European Trade Union Institute, ETUI.

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Labour market reforms in Czechia: background summary

An amendment of the Labour Code was adopted by the right-leaning government headed by Civic Democrats in the context of economic crisis. The flexibility of the labour market has been considerably increased but the changes did not take into consideration the views of trade unions. The present social-democratic government aims at introducing new amendments to the labour-related legislation based on a consensus of the social partners.

Main reforms

  • A new Labour Code was adopted by the social-democratic government in 2006 as Act No. 262/2006 Coll., which came into effect in 2007. Its objective was to increase the level of flexibility and simultaneously to maintain elements of employee protection. It brought about several conceptual changes (Bělina et al. 2014; Šubrt 2006; Bukovjan and Chládková 2006):
  • The new Labour Code was based on a different principle than the previous one. Whereas the previous version allowed only what was explicitly stipulated by law, the new Labour Code has been based on the principle that what is not explicitly forbidden is allowed. Hence, it introduced a higher level of freedom in employment relations, although derogations from the rules should be always in favour of employees.
  • In the area of industrial relations it increased the power of trade unions (ETUI).
  • The negotiations concerning the new Labour Code were difficult due to a high level of politicisation. Employers refused to participate in negotiations as they opposed the amendment as a whole and it was thus prepared only in collaboration with the trade unions.
  • In 2008 the Constitutional Court cancelled several measures concerning the competences of trade unions as they were evaluated by experts as inappropriate. At same time, it enabled different kinds of employee representatives to operate simultaneously in an establishment (Bělina et al. 2014; ETUI).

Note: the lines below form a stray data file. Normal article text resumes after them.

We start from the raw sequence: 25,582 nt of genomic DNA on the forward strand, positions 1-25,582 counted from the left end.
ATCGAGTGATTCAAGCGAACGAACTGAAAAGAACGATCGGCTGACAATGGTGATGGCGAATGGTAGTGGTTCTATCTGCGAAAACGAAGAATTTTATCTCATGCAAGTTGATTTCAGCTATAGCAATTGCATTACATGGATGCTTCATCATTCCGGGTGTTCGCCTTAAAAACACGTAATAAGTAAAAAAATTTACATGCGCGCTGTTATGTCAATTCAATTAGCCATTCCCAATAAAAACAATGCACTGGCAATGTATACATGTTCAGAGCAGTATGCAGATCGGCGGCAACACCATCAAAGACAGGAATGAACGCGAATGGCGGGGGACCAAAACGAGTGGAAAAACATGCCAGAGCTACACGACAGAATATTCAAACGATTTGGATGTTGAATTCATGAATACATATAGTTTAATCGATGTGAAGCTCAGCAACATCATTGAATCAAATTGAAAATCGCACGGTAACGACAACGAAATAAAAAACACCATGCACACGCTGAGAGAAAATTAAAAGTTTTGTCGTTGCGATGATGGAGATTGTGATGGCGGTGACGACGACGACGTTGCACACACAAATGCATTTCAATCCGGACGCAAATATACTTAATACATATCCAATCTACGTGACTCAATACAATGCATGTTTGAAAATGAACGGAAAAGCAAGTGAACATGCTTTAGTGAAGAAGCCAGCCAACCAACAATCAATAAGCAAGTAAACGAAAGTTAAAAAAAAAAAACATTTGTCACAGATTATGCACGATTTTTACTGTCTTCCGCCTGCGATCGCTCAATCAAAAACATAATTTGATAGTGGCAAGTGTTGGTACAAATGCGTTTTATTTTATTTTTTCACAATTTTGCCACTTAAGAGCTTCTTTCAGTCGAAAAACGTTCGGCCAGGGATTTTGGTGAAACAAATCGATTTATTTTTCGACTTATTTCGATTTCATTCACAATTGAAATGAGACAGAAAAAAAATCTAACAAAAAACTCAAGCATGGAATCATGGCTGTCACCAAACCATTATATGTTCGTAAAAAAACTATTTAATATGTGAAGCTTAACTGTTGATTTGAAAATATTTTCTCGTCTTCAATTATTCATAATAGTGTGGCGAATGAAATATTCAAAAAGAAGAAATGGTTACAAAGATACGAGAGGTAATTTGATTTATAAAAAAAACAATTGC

Shortcomings of the new Labour Code called for a profound amendment only few years after its introduction. An important amendment to the Labour Code, called ‘conceptual’ was adopted in 2011. This amendment was motivated partly by austerity measures resulting from the economic crisis but also by the governmental programme declaration of the then right-leaning government, which aimed in particular at increasing the flexibility in employment relations (Bělina et al. 2014; Pravdová 2012; Chlada and Randlová 2012a; Chlada and Randlová 2012b; Šubrt 2011; Hůrka 2011):

  • Fixed-term employment has been facilitated by the possibility to conclude fixed-term contracts for a longer period and to renew them twice;
  • The scope of work under out-of-employment contracts has been extended. On the other hand, the obligation to pay social and health insurance has been introduced also for this type of contract starting from a certain level of pay;
  • The maximum trial period has been prolonged for executives for up to 6 months. On the other hand, the trial period for short-term fixed-term employees has been limited to one half of the duration of their employment contract.
  • The amount of severance pay now differs according to the length of employment with the employer;
  • Employee sharing was introduced between two employers (this does not involve employment agencies);
  • The employers have the possibility to give notice to an employee based on his/her infringement of the regime related to the temporary sickness leave;